He nodded.

“But you hate the river, Thorn. And look what happened: it nearly killed you.” Her hand brushed back his hair, caressing the wound that would remain on his brow, a permanent gift of the river. “No jewelry is worth your life!”

“Your parents loved you, just as I love you,” Thorn told her. “They weren’t leaving you, just as I will never leave you. I shall prove it to you this very afternoon.”

India was completely confused. “How could you possibly prove that?”

“You believe yourself to be unlovable,” Thorn said, ignoring her question, “but I was in love with you after five minutes in your company, and Vander was only ten minutes behind me. All those men who asked to marry you—the ones you say wanted to marry you for your title—they were in love with you too. Not to mention the stonemasons, and painters, and the rest of the men whose hearts you stripped bare.”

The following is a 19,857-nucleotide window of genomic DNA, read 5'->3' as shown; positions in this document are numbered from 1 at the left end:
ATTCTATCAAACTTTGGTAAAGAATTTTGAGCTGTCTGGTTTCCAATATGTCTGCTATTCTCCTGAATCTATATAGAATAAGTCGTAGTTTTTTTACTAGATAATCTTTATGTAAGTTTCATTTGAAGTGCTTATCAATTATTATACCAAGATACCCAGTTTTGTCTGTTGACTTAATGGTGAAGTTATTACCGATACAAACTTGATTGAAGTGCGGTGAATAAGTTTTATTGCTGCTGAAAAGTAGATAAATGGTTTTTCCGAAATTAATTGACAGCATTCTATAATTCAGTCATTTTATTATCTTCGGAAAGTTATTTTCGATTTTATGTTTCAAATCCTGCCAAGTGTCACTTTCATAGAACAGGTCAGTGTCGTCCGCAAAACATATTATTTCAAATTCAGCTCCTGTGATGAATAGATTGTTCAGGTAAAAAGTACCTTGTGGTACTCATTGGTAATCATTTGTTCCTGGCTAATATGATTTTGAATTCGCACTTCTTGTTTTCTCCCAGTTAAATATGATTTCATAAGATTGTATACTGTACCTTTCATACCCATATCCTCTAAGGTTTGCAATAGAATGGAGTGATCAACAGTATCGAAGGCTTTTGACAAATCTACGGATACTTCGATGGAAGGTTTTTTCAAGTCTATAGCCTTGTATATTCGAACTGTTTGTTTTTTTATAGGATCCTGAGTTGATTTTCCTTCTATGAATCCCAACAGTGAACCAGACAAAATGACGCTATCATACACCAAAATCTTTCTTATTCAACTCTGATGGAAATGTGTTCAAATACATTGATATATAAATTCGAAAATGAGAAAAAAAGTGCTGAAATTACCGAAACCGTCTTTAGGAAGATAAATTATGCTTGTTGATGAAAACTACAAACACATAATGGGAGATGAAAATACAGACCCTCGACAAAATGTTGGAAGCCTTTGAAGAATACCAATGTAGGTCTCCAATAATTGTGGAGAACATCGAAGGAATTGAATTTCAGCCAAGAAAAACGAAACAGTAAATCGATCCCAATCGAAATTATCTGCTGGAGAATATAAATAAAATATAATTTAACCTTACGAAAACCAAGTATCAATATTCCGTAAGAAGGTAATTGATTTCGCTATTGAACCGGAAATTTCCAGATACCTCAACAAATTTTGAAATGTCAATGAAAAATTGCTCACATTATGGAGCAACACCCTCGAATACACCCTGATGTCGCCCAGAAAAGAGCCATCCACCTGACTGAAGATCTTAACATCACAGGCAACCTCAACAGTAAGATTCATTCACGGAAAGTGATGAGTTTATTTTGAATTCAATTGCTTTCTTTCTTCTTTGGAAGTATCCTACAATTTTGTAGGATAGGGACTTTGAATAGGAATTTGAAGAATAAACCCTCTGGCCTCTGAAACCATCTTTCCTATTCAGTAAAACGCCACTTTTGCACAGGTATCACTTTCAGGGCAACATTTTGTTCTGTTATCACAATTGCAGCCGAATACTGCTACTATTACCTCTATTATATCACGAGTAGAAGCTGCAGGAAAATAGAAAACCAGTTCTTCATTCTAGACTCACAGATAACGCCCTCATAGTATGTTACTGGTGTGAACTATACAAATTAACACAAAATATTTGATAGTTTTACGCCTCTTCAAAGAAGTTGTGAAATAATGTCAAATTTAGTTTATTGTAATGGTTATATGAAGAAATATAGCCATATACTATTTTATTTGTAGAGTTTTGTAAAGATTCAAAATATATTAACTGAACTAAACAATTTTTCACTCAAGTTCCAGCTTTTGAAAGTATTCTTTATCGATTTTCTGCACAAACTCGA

“Oh,” she whispered.

“I did the same thing as you,” he continued.

“What do you mean?”

“I tried to keep you in your place, even to drive you away, because I could not believe that you would love a mudlark and a bastard.” His voice was raw with emotion.

A hot flush washed over India, a wave of feeling so deep that she could hardly put it in words. “You humble me,” she said, stumbling into speech. “You make me—”

The stones tumbled off the bed. No one noticed.